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41. Three aphorisms from Diderot, Philosophical Thoughts; Marivaux, The French Spectator; and Voltaire, ‘Fanaticisme’, Portable Philosophical Dictionary67

Being a non-believer is sometimes the vice of a fool, whereas being a believer can be the flaw of a clever man.


A philosophers dinner by Jean Huber68 (c.1772):îner_de_philosophes.Jean_Huber.jpg

My neighbour must be good to me, for if he were not, he knows it would be wrong; I must be good to him, because I know the same thing. Shame on anyone who breaks this fair contract.


There are no other remedies for this epidemic apart from the philosophical spirit which, if it is communicated from one person to the next, will finally mellow human behaviour and guard against the outbreak of evil; however, once the evil has taken hold, there is nothing to do but flee and wait until the air is clear once more. Laws and religion are not strong enough to cure this plague of the soul; religion, far from being a healthy remedy in this case, turns into poison within corrupted minds.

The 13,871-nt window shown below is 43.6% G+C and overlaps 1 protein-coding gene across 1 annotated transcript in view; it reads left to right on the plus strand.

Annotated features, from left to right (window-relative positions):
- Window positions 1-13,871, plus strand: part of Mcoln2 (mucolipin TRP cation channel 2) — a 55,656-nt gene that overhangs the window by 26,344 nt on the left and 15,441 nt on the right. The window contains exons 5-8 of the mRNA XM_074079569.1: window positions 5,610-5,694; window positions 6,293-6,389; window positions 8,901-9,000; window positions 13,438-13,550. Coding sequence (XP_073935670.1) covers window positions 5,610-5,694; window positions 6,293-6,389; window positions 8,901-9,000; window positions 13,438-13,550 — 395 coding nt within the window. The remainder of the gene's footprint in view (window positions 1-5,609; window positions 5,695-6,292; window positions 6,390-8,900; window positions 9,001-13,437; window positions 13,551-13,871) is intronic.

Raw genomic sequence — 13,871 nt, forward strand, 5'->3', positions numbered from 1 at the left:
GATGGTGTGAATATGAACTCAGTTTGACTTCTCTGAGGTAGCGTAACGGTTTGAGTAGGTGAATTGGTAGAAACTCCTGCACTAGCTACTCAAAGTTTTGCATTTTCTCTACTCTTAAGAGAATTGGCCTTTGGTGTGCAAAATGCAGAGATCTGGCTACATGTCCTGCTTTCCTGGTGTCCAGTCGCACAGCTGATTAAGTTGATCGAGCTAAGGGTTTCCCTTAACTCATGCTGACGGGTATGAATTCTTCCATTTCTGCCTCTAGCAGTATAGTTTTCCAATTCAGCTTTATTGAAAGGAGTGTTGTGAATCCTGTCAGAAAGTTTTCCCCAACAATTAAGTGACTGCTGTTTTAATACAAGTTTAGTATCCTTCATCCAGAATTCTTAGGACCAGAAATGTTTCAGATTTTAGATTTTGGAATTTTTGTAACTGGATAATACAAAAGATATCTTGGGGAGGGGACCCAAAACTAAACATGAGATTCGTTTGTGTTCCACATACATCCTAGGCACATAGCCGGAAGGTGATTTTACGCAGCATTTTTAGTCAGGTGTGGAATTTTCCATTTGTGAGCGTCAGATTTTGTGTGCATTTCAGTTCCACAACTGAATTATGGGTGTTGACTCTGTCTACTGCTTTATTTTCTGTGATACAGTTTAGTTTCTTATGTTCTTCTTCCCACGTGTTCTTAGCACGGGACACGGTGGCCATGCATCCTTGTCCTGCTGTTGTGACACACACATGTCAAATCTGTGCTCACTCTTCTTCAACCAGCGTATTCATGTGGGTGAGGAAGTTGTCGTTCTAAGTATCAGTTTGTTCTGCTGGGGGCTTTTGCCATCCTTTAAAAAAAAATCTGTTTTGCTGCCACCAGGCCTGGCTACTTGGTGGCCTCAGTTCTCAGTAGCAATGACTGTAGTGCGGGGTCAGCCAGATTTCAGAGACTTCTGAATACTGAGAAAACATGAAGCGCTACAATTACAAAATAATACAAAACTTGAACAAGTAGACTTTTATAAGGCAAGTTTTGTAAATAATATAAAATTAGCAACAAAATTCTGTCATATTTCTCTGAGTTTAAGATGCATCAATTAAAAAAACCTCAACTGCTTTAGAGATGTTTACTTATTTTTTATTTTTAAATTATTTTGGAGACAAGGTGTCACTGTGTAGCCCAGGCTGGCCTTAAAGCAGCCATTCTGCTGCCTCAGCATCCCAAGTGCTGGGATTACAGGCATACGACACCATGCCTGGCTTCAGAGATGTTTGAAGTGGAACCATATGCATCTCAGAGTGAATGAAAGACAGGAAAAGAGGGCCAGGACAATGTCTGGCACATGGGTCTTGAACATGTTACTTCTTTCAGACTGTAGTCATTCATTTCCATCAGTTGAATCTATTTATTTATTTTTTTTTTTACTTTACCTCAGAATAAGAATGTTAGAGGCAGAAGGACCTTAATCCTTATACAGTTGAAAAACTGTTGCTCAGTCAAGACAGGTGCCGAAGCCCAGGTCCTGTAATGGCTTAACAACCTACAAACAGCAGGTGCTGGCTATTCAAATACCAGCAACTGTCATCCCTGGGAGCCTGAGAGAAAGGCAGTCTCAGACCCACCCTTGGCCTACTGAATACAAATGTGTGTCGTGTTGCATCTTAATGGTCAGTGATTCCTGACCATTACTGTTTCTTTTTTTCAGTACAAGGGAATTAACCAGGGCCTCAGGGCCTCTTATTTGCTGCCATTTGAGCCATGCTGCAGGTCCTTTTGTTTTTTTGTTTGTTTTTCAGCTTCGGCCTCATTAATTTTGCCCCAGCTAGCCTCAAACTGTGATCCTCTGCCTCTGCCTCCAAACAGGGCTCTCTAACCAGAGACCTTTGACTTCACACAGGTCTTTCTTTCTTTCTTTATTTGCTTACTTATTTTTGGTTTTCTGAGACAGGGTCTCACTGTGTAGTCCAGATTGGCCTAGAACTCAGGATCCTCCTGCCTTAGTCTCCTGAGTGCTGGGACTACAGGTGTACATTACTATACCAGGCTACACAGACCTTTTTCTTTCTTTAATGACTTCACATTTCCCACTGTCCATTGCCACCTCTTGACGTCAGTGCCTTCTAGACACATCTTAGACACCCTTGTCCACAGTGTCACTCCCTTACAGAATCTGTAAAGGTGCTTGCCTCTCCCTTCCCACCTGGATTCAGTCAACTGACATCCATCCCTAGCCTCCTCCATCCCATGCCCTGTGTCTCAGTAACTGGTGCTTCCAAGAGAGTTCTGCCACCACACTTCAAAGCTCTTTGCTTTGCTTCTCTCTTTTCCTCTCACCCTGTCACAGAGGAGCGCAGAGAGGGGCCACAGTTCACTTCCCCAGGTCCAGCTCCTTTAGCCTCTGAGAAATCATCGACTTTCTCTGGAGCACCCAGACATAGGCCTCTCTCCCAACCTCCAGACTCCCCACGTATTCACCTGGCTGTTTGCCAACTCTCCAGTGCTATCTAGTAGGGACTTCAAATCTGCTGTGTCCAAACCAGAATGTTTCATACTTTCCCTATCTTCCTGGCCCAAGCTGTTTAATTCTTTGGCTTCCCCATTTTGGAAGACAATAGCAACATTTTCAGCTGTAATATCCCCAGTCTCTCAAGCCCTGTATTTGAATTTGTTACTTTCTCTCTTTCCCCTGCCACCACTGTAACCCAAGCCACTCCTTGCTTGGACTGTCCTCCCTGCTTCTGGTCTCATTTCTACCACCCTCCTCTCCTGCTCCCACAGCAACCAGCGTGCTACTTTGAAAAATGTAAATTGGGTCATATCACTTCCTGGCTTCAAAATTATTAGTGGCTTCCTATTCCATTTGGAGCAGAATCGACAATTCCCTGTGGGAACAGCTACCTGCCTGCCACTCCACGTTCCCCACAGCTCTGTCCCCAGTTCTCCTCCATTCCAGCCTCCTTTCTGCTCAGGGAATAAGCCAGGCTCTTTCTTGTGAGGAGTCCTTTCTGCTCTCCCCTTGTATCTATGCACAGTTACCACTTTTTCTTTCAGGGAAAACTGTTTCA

Read the free original text online (facsimile) of Diderot’s Pensées philosophiques, in Œuvres philosophiques, 1772 edition:

Read the free original text online (facsimile) of Marivaux’s Le Spectateur français, in Œuvres complète, 1830 edition:

Read the free original text online (facsimile) of Voltaire’s Dictionnaire philosophique portatif, 1765 edition:

67 Denis Diderot, ‘Pensée xxxii’, in his Œuvres philosophiques et dramatiques de M. Diderot, Amsterdam: 1772; Marivaux, Le Spectateur français, in his Œuvres complètes de Marivaux, Paris: Cabanis, 1830; Voltaire, ‘Fanaticisme’, in his Dictionnaire philosophique portatif, 1764, pp. 190-193.

68 Voltaire has his hand up, Diderot is in profile. To Voltaire’s right is d’Alembert. On Diderot’s left is Marmontel. The person with his back to us may be Condorcet. Rousseau is notable by his absence: Voltaire and Rousseau detested each other.